AuthorM said...

Oh, man, Michele, you made me cry.

Last night my boy and I beat the video game we've been playing together all summer and earned infinite credits and he said "this is the best day of my life!"

And I thought -- I hope that's not true, I hope there are better days than this ahead of you, little boy...but at the same time, I never want to forget his joy and how he was sharing it with me.

Great post. and BIG HUGS to you!


Helen Brenna said...

Oh, Michele. With tears in my eyes, you made me go somewhere I really didn't want to. Not yet. I'll be in your shoes soon. My daughter left last year and my son will be leaving in 4 short years.

I think sons are different than daughters, and I think that last one to go is different than the first. I'm guessing there's nothing that can take this hurt away other than grandkids. And it's a little too soon for that.

Oh, crap. It's going to be hard for your and that's all there is to it.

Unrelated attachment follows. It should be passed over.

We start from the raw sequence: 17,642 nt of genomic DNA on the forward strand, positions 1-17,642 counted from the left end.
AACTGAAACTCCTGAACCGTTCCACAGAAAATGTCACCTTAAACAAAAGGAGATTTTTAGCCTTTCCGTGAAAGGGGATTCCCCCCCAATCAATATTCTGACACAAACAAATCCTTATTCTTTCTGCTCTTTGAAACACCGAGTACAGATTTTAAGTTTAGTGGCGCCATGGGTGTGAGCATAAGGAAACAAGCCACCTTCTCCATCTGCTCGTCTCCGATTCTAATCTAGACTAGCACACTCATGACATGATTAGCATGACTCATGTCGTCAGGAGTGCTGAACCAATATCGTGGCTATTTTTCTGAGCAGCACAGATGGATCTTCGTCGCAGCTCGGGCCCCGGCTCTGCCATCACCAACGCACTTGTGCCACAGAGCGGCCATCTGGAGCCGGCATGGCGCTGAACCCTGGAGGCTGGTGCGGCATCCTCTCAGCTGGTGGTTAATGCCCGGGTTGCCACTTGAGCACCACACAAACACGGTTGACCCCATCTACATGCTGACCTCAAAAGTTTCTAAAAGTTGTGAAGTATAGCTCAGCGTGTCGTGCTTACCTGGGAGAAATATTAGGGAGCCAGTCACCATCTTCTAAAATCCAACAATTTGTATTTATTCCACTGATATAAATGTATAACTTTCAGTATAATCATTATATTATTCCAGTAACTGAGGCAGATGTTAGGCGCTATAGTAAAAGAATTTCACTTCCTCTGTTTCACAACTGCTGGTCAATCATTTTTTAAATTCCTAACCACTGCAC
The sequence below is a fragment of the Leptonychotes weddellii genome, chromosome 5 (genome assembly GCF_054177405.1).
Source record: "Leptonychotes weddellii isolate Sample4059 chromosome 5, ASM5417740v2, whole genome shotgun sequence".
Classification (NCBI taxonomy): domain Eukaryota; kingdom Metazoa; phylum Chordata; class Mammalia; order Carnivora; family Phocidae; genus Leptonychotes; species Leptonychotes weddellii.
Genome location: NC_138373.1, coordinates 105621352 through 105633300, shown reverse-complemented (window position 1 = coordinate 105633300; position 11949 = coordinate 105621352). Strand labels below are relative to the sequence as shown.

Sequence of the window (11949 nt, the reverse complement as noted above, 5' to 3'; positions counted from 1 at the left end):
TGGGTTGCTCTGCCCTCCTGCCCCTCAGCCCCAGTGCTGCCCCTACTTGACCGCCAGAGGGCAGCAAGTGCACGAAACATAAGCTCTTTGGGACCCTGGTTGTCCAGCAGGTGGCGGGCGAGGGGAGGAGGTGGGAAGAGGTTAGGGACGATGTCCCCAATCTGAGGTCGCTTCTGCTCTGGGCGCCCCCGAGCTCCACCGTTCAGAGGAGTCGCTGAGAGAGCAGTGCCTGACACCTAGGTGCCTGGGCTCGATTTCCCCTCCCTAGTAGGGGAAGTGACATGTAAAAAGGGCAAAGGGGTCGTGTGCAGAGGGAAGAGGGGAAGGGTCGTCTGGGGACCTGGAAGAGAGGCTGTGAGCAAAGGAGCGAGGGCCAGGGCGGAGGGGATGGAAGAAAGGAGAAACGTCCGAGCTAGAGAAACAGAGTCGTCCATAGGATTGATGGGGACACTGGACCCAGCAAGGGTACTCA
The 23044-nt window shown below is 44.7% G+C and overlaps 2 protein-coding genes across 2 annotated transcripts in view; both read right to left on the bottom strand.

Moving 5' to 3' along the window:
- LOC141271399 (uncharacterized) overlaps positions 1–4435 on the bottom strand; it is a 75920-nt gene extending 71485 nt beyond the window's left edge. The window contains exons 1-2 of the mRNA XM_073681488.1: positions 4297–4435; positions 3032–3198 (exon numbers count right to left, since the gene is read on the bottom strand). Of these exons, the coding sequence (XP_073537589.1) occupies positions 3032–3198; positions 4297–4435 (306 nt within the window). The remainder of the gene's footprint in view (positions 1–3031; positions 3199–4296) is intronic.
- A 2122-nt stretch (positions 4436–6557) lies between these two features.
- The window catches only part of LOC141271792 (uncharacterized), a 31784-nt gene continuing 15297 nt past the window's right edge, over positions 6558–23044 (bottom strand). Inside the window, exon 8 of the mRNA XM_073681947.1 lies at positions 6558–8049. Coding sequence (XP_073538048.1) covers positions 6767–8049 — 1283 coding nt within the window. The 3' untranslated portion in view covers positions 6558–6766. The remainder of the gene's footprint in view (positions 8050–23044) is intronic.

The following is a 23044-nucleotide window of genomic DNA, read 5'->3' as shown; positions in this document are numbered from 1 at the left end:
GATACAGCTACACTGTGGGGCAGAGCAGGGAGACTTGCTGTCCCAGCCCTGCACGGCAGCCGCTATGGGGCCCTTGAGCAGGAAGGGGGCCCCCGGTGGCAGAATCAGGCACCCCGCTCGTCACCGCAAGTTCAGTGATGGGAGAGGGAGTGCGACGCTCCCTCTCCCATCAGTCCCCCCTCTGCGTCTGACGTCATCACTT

You need a trip to PARIS! Yeah. That'll cheer you up!

Michele Hauf said...

Paris! Woohoo!

Yeah, it's just weird. I was sitting on the deck this morning and thought about Bob inside still sleeping. Sigh...

But okay, there are some good things to come out of it. Like the extra room. Library, anyone? And the lacking noise that usually comes from his massive computer system. I can hear it outside somedays! And then, of course, there is that three-letter word I'd nearly forgotten the definition of. Starts with 'S', ends with 'X'. With no kids in the house, the hubby and I just may remember the meaning of that word.

Playground Monitor said...

LOL about the three-letter word! And that extra room is nice. That's why I have my own office now that both boys are gone.

the book girl said...

My little boy is starting kindergarten next week and I am a wreck. He went to preschool for 3 years, but it was at church and I new all of the kids and teachers. Now he is going to a public school where I don't know anyone that will be with him. The thought of my little 5 year old getting his own lunch and being responsible for his own things has me completely freaked out. He is very smart (started reading at 4), so I also worry about him being bored. I guess no matter how old they are it is hard to let them go. (Even if it is just for 6 hours a day.)